Basionym: Trachypogon rufus Nees; Andropogon rufus (Nees) Kunth; Cymbopogon rufus (Nees) Rendle
Family: Poaceae (alt. Gramineae) subfamily: Panicoideae tribe: Andropogoneae subtribe: Andropogoninae.
Perennial (sometimes annual) tuft grass with short rhizomes; culm erect, 30‒250 cm long, 2‒6 mm diameter, nodes glabrous; leaf blades 30‒60 cm × 2‒8 mm, linear, apex attenuate; inflorescence a rather lax false panicle (synflorescence), much branched, 5‒80 cm long (often 1/3–1/2 of the total plant height), composed of terminal and axillary racemes; racemes not deflexed, usually rufous-hairy, 7‒14-awned per raceme pair; caryopsis ellipsoid to ovoid, ca. 3 mm long.
H. rufa: panicle up to 80 cm long; spikelets covered with red-brown hairs
H. hirta (L.) Stapf: panicle up to 30 cm long; spikelets glabrous or covered with white hairs (Coolatai/Tambookie grass).
Africa: geelaartamboekiegras (Afrikaans); musoke, soko (Angola); nal al'afin (Arabic); khalan-soghgo, khalan-sogo-na, nyantang furo, tikole (Gambia); zankalago (Ghana); fougouli (Guinea); boka andatsika (Madagascar); nyumba ya nantchengwa, nuymbu, chipepati, cipeta, mpsyipe, kanyumbu, gogolo (Malawi); alolo, dùúl, eji, fono, gamare, ĩ̀ĩdụngurùmì, ijinga i pupu, jinfi, kalawal, kinditilo, kyara na fadama, lemmo, nal al'afin, nyanyanga, sobarla, wodeho, yamàà (Nigeria); bin blé (Senegal); tikolo yo (Sierra Leone); uoh, who (Upper Volta); alolo (Yoruba)
Asia: หญ้าแสงคำ yaa saeng kham, ya saneg kham (Thailand)
English: giant thatching grass, jaragua, jaragua grass, yellow-spike thatching grass
Europe: braunes Deckgras, Jaraguagras (German)
Latin America: capim-jaraguá, capim provisorio, jaraguá (Brazil); bermejo, faragua, puntero, yaraguá, yaraguá del Brasil (Spanish)
Africa: Eritrea, Ethiopia, Sudan, Kenya, Tanzania (incl. Pemba, Zanzibar), Uganda, Cameroon, DRC, Benin, Burkina Faso, Côte d'Ivoire, Gambia, Ghana, Guinea, Guinea-Bissau, Mali, Mauritania, Nigeria, Senegal, Sierra Leone, Togo, Botswana, Namibia, South Africa (Transvaal), Swaziland
Indian Ocean: Madagascar
Indian Ocean: Mauritius
Asia-Pacific: Australia, China, Fiji, French Polynesia, Guam, Hawaii, India, Myanmar, Thailand
Americas: USA, South America (tropical), Caribbean (West Indies, Cuba)
It can have an adverse effect on the environment, by replacing less aggressive native grasses, particularly through its tolerance of fires, and dominating the understorey of open woodland areas. This increase in the fuel load increases the frequency and intensity of future fires, thus leading to eventual replacement of native savannas and woodlands with an exotic grassland.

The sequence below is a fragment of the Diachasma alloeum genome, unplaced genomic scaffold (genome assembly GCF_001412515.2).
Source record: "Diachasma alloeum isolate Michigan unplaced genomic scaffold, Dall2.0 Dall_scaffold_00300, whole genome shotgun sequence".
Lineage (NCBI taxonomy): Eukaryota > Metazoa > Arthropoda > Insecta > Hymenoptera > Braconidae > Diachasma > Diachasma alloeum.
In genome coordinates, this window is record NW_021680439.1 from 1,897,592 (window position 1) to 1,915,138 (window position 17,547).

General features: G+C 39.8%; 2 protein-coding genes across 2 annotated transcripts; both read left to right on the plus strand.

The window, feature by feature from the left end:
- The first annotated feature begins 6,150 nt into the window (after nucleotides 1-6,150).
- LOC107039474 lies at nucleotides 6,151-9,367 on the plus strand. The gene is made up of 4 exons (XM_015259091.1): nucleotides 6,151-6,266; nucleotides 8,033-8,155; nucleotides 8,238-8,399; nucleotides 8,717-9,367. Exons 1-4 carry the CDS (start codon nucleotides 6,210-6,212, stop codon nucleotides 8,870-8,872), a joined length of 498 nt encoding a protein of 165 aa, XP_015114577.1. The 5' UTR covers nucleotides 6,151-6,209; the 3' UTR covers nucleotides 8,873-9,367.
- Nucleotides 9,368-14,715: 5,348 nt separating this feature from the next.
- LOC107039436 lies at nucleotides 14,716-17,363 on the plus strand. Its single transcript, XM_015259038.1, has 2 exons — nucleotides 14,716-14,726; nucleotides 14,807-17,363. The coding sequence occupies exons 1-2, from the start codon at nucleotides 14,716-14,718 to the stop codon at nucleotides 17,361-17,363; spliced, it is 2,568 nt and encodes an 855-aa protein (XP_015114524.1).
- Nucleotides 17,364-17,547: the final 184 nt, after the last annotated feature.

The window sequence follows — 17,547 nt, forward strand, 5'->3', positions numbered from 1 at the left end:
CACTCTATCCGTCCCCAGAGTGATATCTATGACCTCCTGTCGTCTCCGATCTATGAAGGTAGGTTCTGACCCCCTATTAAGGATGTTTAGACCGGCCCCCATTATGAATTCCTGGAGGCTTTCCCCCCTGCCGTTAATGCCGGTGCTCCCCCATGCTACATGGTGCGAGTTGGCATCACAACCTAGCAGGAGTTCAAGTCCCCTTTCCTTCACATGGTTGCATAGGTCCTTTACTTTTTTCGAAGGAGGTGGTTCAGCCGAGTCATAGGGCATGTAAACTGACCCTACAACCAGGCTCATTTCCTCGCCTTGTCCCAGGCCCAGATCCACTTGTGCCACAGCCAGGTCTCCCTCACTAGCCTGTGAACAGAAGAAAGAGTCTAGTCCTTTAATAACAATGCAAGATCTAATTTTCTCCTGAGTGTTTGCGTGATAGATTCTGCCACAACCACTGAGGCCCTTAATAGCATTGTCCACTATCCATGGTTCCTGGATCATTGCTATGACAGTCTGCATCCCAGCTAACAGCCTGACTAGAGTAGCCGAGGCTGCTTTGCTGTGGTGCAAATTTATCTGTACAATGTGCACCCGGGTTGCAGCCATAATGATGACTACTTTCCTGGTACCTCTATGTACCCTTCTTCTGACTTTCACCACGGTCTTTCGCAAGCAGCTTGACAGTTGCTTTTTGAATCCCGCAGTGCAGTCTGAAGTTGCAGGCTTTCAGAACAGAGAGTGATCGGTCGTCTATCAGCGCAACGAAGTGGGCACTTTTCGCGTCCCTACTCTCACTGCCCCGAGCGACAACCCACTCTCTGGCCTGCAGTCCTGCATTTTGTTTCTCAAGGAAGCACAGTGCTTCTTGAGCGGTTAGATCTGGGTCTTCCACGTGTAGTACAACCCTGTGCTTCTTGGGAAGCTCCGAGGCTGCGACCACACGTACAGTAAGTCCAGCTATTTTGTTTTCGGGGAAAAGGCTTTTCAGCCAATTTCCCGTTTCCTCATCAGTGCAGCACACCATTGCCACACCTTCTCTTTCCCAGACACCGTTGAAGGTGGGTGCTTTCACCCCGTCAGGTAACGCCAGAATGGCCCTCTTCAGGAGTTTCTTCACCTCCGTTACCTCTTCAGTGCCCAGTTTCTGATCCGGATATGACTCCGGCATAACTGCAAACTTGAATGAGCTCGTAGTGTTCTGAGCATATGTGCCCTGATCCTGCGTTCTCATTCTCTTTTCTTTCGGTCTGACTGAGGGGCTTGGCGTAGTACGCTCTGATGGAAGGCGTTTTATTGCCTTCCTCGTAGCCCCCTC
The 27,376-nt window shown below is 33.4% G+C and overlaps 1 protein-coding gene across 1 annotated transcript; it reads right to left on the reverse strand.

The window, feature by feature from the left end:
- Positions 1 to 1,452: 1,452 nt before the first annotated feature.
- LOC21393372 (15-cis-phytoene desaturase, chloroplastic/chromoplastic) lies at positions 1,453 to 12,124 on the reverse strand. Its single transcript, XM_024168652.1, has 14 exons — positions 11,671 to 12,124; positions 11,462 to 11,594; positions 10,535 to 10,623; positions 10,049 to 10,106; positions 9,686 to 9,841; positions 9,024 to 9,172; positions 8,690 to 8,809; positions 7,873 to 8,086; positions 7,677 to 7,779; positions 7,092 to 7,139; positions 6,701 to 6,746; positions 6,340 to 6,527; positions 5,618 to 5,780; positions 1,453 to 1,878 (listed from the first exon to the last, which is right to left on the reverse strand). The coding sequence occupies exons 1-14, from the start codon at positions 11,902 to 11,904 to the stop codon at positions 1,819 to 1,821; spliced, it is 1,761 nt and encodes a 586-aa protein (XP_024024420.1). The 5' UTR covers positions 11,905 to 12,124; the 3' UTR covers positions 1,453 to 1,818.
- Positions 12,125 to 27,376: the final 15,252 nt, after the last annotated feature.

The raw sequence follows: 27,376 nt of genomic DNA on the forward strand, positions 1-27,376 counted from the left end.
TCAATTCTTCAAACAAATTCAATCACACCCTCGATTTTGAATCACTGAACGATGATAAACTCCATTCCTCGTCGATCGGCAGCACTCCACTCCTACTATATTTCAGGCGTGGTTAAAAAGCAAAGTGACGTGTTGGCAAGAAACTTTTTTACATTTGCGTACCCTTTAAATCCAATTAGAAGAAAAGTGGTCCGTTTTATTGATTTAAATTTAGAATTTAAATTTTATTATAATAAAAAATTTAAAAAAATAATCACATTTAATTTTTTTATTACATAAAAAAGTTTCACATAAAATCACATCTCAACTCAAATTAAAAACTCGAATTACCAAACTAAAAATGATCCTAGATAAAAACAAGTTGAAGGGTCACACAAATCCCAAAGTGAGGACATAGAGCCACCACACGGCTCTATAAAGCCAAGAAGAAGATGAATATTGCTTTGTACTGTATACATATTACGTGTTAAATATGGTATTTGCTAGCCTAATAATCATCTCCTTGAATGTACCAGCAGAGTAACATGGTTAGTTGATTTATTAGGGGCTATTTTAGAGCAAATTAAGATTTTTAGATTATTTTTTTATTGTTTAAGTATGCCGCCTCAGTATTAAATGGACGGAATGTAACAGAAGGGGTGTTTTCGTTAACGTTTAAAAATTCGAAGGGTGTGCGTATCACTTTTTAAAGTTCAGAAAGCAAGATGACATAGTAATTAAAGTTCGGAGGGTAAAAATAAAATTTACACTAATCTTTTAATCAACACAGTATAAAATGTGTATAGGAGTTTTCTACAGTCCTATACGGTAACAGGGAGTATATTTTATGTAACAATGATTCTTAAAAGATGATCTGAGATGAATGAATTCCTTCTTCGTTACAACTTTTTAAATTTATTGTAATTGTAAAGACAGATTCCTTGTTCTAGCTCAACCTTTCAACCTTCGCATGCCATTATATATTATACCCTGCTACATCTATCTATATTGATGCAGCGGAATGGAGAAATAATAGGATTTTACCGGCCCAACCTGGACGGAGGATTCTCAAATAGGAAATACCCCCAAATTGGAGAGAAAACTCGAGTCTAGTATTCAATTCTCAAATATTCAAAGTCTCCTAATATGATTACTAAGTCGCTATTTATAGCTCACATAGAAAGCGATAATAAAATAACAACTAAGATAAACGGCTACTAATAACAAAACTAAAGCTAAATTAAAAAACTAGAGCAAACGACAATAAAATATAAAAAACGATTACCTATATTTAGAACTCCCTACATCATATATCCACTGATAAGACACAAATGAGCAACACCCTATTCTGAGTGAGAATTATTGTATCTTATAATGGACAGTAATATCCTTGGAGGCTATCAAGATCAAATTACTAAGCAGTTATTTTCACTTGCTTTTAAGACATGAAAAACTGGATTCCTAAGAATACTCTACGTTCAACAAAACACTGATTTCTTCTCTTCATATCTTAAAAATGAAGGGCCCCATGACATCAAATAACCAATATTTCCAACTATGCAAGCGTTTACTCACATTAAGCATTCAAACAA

A useful thatching grass and general purpose straw.
Prefers medium to heavy-textured soils (black clays, latosols) of medium to low fertility. Can withstand waterlogging and temporary flooding. Sensitive to high aluminium soils.
Grows best in full sunlight.
Jaragua grass is a short to neutral day plant.
Due to slow establishment, jaragua grass should not be grazed during the first 6 months. Once established, should be rotationally and heavily grazed, and/or cut short (<15 cm) in order to prevent flowering and/or tussock development with bare ground.
Being a savannah species, tolerates fire.
Seed can be broadcast into ashes after burning of native vegetation; however, fully or roughly prepared seed bed gives better results; 15‒20 kg 'seed'/ha. Establishment is rather slow.
Jaragua grass competes strongly with other vegetation such as weeds and can smother them.
Grasses: Dichanthium caricosum has similar adaptation
While a number of fungal organisms such as Curvularia sp., Fusarium sp., Phoma sorghina and Sphaeropsis sp. have been isolated from foliar lesions on H. rufa, no major diseases or pests are known.
Jaragua grass spreads easily via its spikelet awns that stick to the skin of livestock.
Being very competitive, tolerant of drought, grazing and fire, it can be a threat to the biological diversity. In Australia, jaragua grass is considered to be an invader.
Jaragua grass has a low nutritive value because of low protein and high fibre (NDF and ADF) concentrations. CP values reported depend on growth stage and season and are in the range of 1.5‒9.2%, crude fibre 29‒43%.
Acceptable palatability when young. Valuable as a fodder grass early in the rainy season but soon becomes stemmy and unpalatable.
Jaragua grass was reported to contain 0.85% oxalic acid, a level unlikely to cause oxalate poisoning in horses or cattle.
Dry matter yields recorded are in the range of 3.5‒10.3 t/ha/yr (up to 19 t/ha).
The low nutritive value of Jaragua grass is reflected by rather low daily LWGs of cattle (280‒450 g/head, depending on fertilization). For acceptable LWG the grass is considered to require supplementation with nitrogen (legume tree leaves, legume grasses or a nitrogen-rich by-product) and energy sources (molasses, citrus pulp, cereal bran). With adequate supplementation and optimum pasture management high performance can be obtained.
Reported to produce abundant seed with rapidly declining germination.
No information available.
Skerman, P.J. and Riveros, F. (1990) Tropical grasses. Food and Agriculture Organization of the United Nations (FAO), Rome, Italy. p. 460‒464. books.google.com/books?id=tCydcW6MK60C